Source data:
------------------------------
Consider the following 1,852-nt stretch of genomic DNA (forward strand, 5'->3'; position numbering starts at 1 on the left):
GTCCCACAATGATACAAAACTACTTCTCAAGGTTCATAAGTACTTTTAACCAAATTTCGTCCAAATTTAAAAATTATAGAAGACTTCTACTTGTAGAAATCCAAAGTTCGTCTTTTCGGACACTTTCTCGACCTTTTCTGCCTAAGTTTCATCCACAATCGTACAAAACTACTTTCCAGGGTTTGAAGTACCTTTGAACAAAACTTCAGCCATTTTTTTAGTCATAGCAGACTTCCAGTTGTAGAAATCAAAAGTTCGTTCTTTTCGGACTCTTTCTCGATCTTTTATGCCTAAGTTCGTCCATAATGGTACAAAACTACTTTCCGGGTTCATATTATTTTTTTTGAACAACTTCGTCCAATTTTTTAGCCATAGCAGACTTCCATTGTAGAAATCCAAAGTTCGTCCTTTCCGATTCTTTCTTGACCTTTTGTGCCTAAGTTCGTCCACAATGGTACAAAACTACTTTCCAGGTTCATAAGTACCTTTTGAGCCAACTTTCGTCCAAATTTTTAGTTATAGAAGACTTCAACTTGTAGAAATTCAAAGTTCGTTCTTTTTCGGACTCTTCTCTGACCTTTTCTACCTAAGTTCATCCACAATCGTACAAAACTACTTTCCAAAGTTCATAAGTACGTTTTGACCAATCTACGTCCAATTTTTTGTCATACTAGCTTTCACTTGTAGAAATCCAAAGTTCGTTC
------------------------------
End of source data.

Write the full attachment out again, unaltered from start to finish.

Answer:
Consider the following 1,852-nt stretch of genomic DNA (forward strand, 5'->3'; position numbering starts at 1 on the left):
GTCCCACAATGATACAAAACTACTTCTCAAGGTTCATAAGTACTTTTAACCAAATTTCGTCCAAATTTAAAAATTATAGAAGACTTCTACTTGTAGAAATCCAAAGTTCGTCTTTTCGGACACTTTCTCGACCTTTTCTGCCTAAGTTTCATCCACAATCGTACAAAACTACTTTCCAGGGTTTGAAGTACCTTTGAACAAAACTTCAGCCATTTTTTTAGTCATAGCAGACTTCCAGTTGTAGAAATCAAAAGTTCGTTCTTTTCGGACTCTTTCTCGATCTTTTATGCCTAAGTTCGTCCATAATGGTACAAAACTACTTTCCGGGTTCATATTATTTTTTTTGAACAACTTCGTCCAATTTTTTAGCCATAGCAGACTTCCATTGTAGAAATCCAAAGTTCGTCCTTTCCGATTCTTTCTTGACCTTTTGTGCCTAAGTTCGTCCACAATGGTACAAAACTACTTTCCAGGTTCATAAGTACCTTTTGAGCCAACTTTCGTCCAAATTTTTAGTTATAGAAGACTTCAACTTGTAGAAATTCAAAGTTCGTTCTTTTTCGGACTCTTCTCTGACCTTTTCTACCTAAGTTCATCCACAATCGTACAAAACTACTTTCCAAAGTTCATAAGTACGTTTTGACCAATCTACGTCCAATTTTTTGTCATACTAGCTTTCACTTGTAGAAATCCAAAGTTCGTTC